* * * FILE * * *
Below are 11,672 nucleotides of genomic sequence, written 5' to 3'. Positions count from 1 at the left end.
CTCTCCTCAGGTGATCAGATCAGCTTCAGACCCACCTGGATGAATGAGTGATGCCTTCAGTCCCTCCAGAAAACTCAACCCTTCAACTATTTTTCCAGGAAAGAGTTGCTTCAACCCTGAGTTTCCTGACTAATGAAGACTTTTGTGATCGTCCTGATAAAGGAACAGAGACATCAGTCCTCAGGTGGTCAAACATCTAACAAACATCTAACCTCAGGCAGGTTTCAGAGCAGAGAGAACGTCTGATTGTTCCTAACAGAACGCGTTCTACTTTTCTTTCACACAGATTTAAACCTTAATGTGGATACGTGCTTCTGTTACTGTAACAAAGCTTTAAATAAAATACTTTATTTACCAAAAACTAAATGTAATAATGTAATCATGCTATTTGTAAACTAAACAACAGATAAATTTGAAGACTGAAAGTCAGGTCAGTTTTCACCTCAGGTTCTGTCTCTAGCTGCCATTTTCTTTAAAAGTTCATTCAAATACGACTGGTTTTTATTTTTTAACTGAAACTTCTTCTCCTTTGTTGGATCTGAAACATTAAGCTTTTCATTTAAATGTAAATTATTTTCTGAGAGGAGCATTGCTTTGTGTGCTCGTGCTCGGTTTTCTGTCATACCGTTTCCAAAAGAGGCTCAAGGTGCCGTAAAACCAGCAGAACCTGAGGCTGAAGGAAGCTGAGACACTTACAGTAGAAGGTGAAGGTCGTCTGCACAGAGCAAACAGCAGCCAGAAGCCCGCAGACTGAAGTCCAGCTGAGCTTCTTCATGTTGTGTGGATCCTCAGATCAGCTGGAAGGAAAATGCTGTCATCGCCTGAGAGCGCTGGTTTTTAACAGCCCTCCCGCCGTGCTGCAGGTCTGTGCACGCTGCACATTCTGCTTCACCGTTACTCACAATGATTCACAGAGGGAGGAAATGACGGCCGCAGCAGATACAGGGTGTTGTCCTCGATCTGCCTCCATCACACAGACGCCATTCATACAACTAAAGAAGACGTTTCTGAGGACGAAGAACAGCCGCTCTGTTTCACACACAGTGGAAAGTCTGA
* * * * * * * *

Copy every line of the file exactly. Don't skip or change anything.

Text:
Below are 11,672 nucleotides of genomic sequence, written 5' to 3'. Positions count from 1 at the left end.
CTCTCCTCAGGTGATCAGATCAGCTTCAGACCCACCTGGATGAATGAGTGATGCCTTCAGTCCCTCCAGAAAACTCAACCCTTCAACTATTTTTCCAGGAAAGAGTTGCTTCAACCCTGAGTTTCCTGACTAATGAAGACTTTTGTGATCGTCCTGATAAAGGAACAGAGACATCAGTCCTCAGGTGGTCAAACATCTAACAAACATCTAACCTCAGGCAGGTTTCAGAGCAGAGAGAACGTCTGATTGTTCCTAACAGAACGCGTTCTACTTTTCTTTCACACAGATTTAAACCTTAATGTGGATACGTGCTTCTGTTACTGTAACAAAGCTTTAAATAAAATACTTTATTTACCAAAAACTAAATGTAATAATGTAATCATGCTATTTGTAAACTAAACAACAGATAAATTTGAAGACTGAAAGTCAGGTCAGTTTTCACCTCAGGTTCTGTCTCTAGCTGCCATTTTCTTTAAAAGTTCATTCAAATACGACTGGTTTTTATTTTTTAACTGAAACTTCTTCTCCTTTGTTGGATCTGAAACATTAAGCTTTTCATTTAAATGTAAATTATTTTCTGAGAGGAGCATTGCTTTGTGTGCTCGTGCTCGGTTTTCTGTCATACCGTTTCCAAAAGAGGCTCAAGGTGCCGTAAAACCAGCAGAACCTGAGGCTGAAGGAAGCTGAGACACTTACAGTAGAAGGTGAAGGTCGTCTGCACAGAGCAAACAGCAGCCAGAAGCCCGCAGACTGAAGTCCAGCTGAGCTTCTTCATGTTGTGTGGATCCTCAGATCAGCTGGAAGGAAAATGCTGTCATCGCCTGAGAGCGCTGGTTTTTAACAGCCCTCCCGCCGTGCTGCAGGTCTGTGCACGCTGCACATTCTGCTTCACCGTTACTCACAATGATTCACAGAGGGAGGAAATGACGGCCGCAGCAGATACAGGGTGTTGTCCTCGATCTGCCTCCATCACACAGACGCCATTCATACAACTAAAGAAGACGTTTCTGAGGACGAAGAACAGCCGCTCTGTTTCACACACAGTGGAAAGTCTGA